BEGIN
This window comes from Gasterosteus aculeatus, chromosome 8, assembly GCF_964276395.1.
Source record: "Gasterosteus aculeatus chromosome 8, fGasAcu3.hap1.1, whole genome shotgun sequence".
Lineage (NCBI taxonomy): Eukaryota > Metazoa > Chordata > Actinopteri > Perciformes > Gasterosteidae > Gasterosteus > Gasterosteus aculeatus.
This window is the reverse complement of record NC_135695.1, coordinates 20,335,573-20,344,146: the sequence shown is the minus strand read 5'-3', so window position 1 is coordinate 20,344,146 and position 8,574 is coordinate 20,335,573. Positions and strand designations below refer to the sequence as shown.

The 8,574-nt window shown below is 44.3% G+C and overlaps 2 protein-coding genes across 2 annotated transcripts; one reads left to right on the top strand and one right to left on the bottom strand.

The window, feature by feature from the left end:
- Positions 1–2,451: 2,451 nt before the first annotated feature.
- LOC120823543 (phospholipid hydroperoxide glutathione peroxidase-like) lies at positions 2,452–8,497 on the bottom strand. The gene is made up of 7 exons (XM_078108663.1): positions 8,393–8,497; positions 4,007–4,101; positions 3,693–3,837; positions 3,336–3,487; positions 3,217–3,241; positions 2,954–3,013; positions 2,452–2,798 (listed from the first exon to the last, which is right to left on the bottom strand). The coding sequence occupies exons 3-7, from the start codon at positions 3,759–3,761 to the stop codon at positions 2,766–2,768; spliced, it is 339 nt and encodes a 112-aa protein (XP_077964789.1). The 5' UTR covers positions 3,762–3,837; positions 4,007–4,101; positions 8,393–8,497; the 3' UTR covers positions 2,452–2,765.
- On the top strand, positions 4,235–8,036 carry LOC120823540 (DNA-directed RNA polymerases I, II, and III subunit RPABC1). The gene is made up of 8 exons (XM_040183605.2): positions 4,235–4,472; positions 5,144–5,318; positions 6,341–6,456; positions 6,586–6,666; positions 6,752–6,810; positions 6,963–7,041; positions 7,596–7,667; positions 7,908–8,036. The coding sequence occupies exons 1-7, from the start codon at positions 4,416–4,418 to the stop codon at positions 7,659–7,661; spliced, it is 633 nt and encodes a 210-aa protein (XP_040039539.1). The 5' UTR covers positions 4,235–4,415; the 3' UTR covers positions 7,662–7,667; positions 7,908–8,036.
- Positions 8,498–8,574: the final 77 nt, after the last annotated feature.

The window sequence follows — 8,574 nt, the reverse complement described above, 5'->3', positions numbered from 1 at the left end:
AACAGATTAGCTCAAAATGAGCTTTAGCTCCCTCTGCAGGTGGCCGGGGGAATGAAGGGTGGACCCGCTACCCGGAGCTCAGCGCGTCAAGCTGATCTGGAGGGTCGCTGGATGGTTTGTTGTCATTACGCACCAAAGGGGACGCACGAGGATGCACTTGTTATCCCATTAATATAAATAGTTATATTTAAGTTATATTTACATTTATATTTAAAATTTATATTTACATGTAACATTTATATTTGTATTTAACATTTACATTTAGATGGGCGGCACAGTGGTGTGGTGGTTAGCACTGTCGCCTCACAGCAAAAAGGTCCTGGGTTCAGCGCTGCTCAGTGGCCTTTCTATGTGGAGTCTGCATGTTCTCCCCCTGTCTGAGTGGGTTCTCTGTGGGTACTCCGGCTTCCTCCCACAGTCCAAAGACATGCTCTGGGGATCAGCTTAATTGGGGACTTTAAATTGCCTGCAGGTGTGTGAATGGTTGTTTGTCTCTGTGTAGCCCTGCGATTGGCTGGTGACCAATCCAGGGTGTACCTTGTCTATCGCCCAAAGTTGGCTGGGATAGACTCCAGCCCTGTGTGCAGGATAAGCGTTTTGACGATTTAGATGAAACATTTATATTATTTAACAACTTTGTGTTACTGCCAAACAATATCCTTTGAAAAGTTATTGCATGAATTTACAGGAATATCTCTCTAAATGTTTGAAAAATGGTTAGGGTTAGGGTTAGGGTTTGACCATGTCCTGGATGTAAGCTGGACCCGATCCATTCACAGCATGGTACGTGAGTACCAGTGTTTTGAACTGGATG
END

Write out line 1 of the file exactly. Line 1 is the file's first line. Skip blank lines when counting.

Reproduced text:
This window comes from Gasterosteus aculeatus, chromosome 8, assembly GCF_964276395.1.